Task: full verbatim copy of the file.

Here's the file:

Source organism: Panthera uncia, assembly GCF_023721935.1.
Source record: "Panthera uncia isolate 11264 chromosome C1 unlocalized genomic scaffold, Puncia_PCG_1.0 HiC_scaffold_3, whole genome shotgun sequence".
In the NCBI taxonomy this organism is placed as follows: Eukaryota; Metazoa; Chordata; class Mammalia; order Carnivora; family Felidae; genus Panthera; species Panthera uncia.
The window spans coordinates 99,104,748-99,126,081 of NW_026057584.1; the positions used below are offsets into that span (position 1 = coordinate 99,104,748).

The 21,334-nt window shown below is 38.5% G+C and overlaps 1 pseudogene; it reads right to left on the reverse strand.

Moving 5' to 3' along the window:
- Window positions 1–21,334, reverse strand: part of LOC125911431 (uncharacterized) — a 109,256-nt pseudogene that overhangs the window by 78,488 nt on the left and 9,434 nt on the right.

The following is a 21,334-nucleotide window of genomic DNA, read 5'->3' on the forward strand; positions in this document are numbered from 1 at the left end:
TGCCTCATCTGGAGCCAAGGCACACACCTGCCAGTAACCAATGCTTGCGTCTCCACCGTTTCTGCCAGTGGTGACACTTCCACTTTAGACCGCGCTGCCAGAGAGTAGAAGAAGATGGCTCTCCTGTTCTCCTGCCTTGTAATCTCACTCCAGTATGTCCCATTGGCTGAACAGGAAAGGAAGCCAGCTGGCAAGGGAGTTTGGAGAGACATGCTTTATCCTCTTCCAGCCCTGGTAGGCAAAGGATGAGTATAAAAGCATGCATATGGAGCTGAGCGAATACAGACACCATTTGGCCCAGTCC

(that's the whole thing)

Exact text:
Source organism: Panthera uncia, assembly GCF_023721935.1.
Source record: "Panthera uncia isolate 11264 chromosome C1 unlocalized genomic scaffold, Puncia_PCG_1.0 HiC_scaffold_3, whole genome shotgun sequence".
In the NCBI taxonomy this organism is placed as follows: Eukaryota; Metazoa; Chordata; class Mammalia; order Carnivora; family Felidae; genus Panthera; species Panthera uncia.
The window spans coordinates 99,104,748-99,126,081 of NW_026057584.1; the positions used below are offsets into that span (position 1 = coordinate 99,104,748).

The 21,334-nt window shown below is 38.5% G+C and overlaps 1 pseudogene; it reads right to left on the reverse strand.

Moving 5' to 3' along the window:
- Window positions 1–21,334, reverse strand: part of LOC125911431 (uncharacterized) — a 109,256-nt pseudogene that overhangs the window by 78,488 nt on the left and 9,434 nt on the right.

The following is a 21,334-nucleotide window of genomic DNA, read 5'->3' on the forward strand; positions in this document are numbered from 1 at the left end:
TGCCTCATCTGGAGCCAAGGCACACACCTGCCAGTAACCAATGCTTGCGTCTCCACCGTTTCTGCCAGTGGTGACACTTCCACTTTAGACCGCGCTGCCAGAGAGTAGAAGAAGATGGCTCTCCTGTTCTCCTGCCTTGTAATCTCACTCCAGTATGTCCCATTGGCTGAACAGGAAAGGAAGCCAGCTGGCAAGGGAGTTTGGAGAGACATGCTTTATCCTCTTCCAGCCCTGGTAGGCAAAGGATGAGTATAAAAGCATGCATATGGAGCTGAGCGAATACAGACACCATTTGGCCCAGTCC